Another example of mind-control can be found in European folklore about witches. The Malleus Malificarum, a 15th century book on witch-hunting written by German inquisitor Heinrich Kramer, lists several ways in which a devil or witch may “enter the Human Body and the Head without doing any Hurt” and “the Method by which Devils through the Operations of Witches sometimes actually possess men.”
From the Malleus Malificarum:
“From this it is concluded that, since devils operates there where they are, therefore when they confuse the fancy and the inner perceptions they are existing in them. Again, although to enter the soul is possible only to God Who created it, yet devils can, with God’s permission, enter our bodies; and they an then make impressions on the inner faculties corresponding to the bodily organs. And by those impressions the organs are affected in proportion as the inner perceptions are affected in the way which has been shown: that the devil can draw out some image retained in a faculty corresponding to one of the senses; as he draws from the memory, which is in the back part of the head, an image of a horse, and locally moves that phantasm to the middle part of the head, where are the cells of imaginative power; and finally to the sense of reason, which is in the front of the head. And he causes such a sudden change and confusion, that such objects are necessarily thought to be actual things seen with the eyes.”
And of course, among countless other examples, there’s also the Abrahamic God with his alleged omniscience:
“12 For the word of God is alive and active. Sharper than any double-edged sword, it penetrates even to dividing soul and spirit, joints and marrow; it judges the thoughts and attitudes of the heart. 13 Nothing in all creation is hidden from God’s sight. Everything is uncovered and laid bare before the eyes of him to whom we must give account.” Hebrews 4:12–13 New International Version
So whether in science-fiction, religion, or folklore, we can see that humanity has had anxieties about autonomy and privacy of thought for some time. But whether or not you believe in supposed psychic powers and the like, there remains the matter of self-fulfilling prophecies. We find inspiration from fiction, and in the case of weapons and warfare, developing technology specifically to frighten and confuse the targets, in addition to dealing physical harm. This is one of the many ways that fiction is written into reality. Given the role of reality television in politics at this time, we can probably imagine many more.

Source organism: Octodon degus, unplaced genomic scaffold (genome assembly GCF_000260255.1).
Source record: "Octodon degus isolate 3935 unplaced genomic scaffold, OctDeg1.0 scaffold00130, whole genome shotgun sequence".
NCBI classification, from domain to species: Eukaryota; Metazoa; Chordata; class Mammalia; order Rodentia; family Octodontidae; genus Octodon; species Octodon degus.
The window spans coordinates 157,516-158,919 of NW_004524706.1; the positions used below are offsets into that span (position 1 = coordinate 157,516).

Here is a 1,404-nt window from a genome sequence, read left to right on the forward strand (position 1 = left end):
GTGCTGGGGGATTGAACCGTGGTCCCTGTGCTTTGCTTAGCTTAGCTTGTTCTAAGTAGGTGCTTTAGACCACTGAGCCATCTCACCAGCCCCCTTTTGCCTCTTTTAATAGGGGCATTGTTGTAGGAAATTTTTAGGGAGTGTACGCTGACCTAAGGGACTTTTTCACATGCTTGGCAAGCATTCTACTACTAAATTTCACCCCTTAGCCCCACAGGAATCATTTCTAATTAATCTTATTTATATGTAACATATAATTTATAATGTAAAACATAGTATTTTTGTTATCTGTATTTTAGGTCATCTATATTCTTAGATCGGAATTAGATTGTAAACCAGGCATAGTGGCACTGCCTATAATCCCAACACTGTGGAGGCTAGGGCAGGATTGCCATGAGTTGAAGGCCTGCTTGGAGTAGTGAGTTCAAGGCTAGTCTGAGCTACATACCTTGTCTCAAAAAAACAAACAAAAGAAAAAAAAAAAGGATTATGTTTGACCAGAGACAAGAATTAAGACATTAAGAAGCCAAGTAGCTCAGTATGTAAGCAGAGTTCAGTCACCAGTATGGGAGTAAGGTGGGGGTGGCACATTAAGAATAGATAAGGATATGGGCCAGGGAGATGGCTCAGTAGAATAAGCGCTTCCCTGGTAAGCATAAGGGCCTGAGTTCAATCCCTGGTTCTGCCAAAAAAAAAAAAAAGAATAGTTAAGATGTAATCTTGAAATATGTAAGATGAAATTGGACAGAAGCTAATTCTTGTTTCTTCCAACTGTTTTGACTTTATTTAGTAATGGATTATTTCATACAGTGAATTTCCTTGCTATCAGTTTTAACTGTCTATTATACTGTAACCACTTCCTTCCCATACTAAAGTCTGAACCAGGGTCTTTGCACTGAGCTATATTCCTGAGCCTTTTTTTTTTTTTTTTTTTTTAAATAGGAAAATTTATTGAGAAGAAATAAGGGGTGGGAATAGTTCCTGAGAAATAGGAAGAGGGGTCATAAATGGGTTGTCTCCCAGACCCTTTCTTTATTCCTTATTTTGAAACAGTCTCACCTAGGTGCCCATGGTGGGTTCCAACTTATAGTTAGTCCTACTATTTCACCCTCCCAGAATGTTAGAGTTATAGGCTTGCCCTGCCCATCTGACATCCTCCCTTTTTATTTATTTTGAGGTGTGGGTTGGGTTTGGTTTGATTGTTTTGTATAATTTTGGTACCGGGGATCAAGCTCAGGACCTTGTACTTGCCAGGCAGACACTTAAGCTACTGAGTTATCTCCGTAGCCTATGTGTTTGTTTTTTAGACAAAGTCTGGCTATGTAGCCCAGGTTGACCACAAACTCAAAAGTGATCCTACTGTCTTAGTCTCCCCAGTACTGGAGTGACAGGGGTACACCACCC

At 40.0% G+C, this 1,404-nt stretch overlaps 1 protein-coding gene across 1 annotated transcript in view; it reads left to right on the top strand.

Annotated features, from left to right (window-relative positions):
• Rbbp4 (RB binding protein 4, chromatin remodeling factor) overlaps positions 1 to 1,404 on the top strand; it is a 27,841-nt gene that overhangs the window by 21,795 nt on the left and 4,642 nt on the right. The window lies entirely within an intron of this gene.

Where did this begin? There were probably many points of modern origin. But the most well known was MKULTRA was the code name for a now well-known series of declassified CIA experiments involving the use of psychotropic drugs and various techniques to coerce confessions from suspects, and yes, attempted mind-control. More books and articles than I can count have been written on this topic, so I mention it only as a reference point. While the project was ultimately deemed a failure by heavily-involved Sidney Gottlieb (chemist and employee of the CIA at the time of MKULTRA), it provides an example of real-world attempts at harnessing the mythological power of mind-control, a failed experiment that resulted in real casualties.
On November 28, 1953, Frank Olson, a scientist and CIA employee, jumped from a building and killed himself. Years later, the government admitted to his family that he had been covertly given LSD by his supervisor within the CIA just before the suicide. Later, it was uncovered that the CIA was at the time dosing people without their consent to further their MKULTRA experiments. This has been well dramatized on the recent Netflix series Wormwood, but it is only one small piece of the CIA programs that grew out of the cold war conflict, such as Operation Midnight Climax, which by name alone is begging to be turned into another series.
Then there’s DARPA (Defense Advanced Research Projects Agency), an agency of the U.S. Department of Homeland Defense responsible for developing emerging technologies to be used by the U.S. Armed Forces. According to WIRED journalist Sharon Weinerberger’s 2007 article, DARPA is trying to develop what they call “hypersound”.
“The goal of the Sonic Projector program is to provide Special Forces with a method of surreptitious audio communication at distances over 1 km. Sonic Projector technology is based on the non-linear interaction of sound in air translating an ultrasonic signal into audible sound. The Sonic Projector will be designed to be a man-deployable system, using high power acoustic transducer technology and signal processing algorithms which result in no, or unintelligible, sound everywhere but at the intended target. The Sonic Projector system could be used to conceal communications for special operations forces and hostage rescue missions, and to disrupt enemy activities.” (Emphasis mine)
The Modern Mythology-adjacent publication Narrative Machines includes some of the details of how and why DARPA is interested in analyzing language and memes in particular.
The interests of organizations seeking to manipulate obviously spans scales and contexts, from global sentiment analysis and manipulation, persona management, and enhancing battlefield awareness. All of these technologies point toward the kind of world we will soon inhabit.
It isn’t only that people are looking for ways to implant thoughts, mind-control, or utilize what amounts to telepathy; we are also starting to realize just how unreliable our memories and perceptions are to begin with — how much of a narrative it is, and a fiction at that. What we consider a closed-off, private space — our minds — actually turns out to be more like a sponge. Porous, an open system with influx and efflux. Liable to fallibility, and exploitation.
There’s a term for when people assume everything they perceive and remember is accurate and accurately depicts the world: naive realism. Its counterpoint is indirect realism, also known as cognitive representationalism.